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Zoo's Fight Over Gorilla Ndume's Return To Cincinnati Continues

Courtesy of The Gorilla Foundation

The Cincinnati Zoo is asking a federal court in California to set a date for a gorilla named "Ndume" to return to Cincinnati.According to court documents, Ndume was scheduled to fly to Cincinnati on June 4, but The Gorilla Foundation where he currently lives objected because of concerns about a stomach bacteria.

The sides filed a joint status update Tuesday in the U.S. District Court for the Northern District of California in San Francisco. In it, the zoo asks Judge Richard Seeborg to set a June 12 transfer date for Ndume to fly to Cincinnati. The Gorilla Foundation wants to delay the transfer for three weeks, citing a health concern.

The Gorilla Foundation announced several days before the mutually agreed upon June 4 transfer date that it would not allow Ndume to travel, the zoo says in the court filing. The foundation says its doctor found Balantidium coli (B. coli) in Ndume's fecal matter and is worried the condition may flare up under the stress of travel.

"Ndume's positive fecal test appeared for the first time, right after Ndume exhibited extreme stress when hearing the transfer crate being closed," the foundation's attorneys write. "This is hardly a coincidence. How can a positive test under these circumstances be ignored? The consequences of being wrong are now higher than ever before. Mere days before he is to be transferred is the time to get his B. coli under control. Transporting him without doing so could prove fatal. "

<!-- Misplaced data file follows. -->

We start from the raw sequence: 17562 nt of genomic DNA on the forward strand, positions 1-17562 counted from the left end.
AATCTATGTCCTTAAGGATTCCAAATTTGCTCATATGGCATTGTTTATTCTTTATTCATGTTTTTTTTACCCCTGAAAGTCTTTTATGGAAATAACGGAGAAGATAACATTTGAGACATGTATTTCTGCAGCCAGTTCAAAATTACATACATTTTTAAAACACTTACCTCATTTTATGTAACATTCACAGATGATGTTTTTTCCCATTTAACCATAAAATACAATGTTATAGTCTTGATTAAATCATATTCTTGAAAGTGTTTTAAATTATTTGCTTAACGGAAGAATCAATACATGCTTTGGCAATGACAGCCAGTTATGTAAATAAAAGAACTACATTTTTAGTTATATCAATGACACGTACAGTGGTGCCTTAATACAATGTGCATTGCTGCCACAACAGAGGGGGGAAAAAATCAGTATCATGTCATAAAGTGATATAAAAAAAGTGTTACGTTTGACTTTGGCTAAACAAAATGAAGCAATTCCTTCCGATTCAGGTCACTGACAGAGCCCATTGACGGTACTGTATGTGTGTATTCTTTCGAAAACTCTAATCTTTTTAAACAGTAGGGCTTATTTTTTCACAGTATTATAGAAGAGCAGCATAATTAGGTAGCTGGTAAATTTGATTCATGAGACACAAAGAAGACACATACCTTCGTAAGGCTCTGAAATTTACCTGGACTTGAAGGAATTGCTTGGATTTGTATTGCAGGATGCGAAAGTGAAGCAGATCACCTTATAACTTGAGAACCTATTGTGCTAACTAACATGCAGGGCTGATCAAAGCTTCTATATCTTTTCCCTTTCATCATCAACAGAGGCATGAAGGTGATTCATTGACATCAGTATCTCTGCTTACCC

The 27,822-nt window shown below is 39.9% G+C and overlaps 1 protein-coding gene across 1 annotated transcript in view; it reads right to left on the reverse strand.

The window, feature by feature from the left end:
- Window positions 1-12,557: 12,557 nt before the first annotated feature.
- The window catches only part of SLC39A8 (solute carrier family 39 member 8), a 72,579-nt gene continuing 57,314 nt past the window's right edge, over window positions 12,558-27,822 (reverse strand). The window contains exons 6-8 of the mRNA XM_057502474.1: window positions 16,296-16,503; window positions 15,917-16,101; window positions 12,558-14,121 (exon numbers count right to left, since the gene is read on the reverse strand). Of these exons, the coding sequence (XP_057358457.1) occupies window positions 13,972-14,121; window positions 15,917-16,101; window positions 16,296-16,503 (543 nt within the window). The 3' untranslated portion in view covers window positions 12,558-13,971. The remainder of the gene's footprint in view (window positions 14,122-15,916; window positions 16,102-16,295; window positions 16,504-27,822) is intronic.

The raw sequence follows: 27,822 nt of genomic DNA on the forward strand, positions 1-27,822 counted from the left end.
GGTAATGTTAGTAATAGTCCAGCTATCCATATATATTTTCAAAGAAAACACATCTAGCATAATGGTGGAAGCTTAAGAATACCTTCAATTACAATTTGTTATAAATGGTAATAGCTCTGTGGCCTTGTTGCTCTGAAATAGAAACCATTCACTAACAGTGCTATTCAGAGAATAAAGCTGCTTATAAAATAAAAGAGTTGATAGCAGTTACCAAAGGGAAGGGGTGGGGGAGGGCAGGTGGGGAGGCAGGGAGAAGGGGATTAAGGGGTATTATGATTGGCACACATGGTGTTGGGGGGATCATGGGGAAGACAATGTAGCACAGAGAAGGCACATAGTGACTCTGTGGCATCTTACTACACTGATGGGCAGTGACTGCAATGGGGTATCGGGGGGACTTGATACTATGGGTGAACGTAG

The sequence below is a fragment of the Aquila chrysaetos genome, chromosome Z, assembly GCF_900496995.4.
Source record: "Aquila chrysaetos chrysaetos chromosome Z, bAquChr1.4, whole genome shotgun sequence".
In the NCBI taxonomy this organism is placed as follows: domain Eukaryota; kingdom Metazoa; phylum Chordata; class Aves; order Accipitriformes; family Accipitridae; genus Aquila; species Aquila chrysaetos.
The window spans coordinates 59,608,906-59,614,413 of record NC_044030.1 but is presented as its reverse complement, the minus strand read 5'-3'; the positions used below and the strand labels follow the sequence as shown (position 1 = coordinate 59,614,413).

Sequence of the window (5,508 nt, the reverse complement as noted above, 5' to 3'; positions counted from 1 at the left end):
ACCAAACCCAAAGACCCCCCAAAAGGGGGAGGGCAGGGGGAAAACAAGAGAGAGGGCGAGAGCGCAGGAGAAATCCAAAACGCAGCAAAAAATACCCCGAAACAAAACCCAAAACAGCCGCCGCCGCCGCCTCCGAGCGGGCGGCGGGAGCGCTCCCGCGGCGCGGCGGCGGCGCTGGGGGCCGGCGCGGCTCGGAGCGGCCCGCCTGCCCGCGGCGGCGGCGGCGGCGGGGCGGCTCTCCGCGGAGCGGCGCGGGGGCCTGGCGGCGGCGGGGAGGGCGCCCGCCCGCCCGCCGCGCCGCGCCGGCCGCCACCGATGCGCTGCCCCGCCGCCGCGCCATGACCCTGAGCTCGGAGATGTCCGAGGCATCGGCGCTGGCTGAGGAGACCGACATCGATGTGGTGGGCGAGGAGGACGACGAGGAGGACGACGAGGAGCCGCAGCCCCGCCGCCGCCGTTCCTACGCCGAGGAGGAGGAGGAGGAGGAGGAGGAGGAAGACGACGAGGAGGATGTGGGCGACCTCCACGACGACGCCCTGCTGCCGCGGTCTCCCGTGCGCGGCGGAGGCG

The Cincinnati Zoo disagrees.

"The primate veterinary experts at [the zoo] and the Gorilla Species Survival Plan (veterinarians who work at other zoos and oversee the transfers of hundreds of gorillas in human care) reviewed this finding and are not concerned that the presence of this trace amount of the non-active form of the protozoal organism poses a health risk to Ndume or should prevent his transfer," zoo attorneys write. "They are confident that he can be safely and successfully returned to Cincinnati now."

The sides are also at odds over which medical professionals know best. Specifically, The Gorilla Foundation's key expert is a gastroenterologist named David Shields, M.D. The foundation says he has more than 10 years of experience working with gorillas in this field of medicine.

The zoo counters that Shields is a human doctor, not a veterinarian. It points out that seven veterinarians, including two picked by the foundation, all agreed on a recent conference call that Ndume could "be safely transferred at this time, despite the potential presence of B. coli in his system."

This is the third time Ndume's return was canceled. He was first scheduled for transport on May 13. The foundation says the zoo postponed the first two dates.

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Seeborg in February ordered Ndume be returned to the Cincinnati Zoo from The Gorilla Foundation. Ndume had been living there alone following the 2018 death of "Koko," the gorilla famous for her alleged knowledge of sign language.

The Cincinnati Zoo filed a federal suit against the California-based The Gorilla Foundation last October after the foundation refused to return Ndume, who was loaned to it in 1991 as a companion for Koko. The foundation argued doing so would be detrimental to Ndume's health, possibly even causing premature death.

The Association of Zoos and Aquariums, the Gorilla Species Survival Plan, PETA, and eventually the court sided with the Cincinnati Zoo.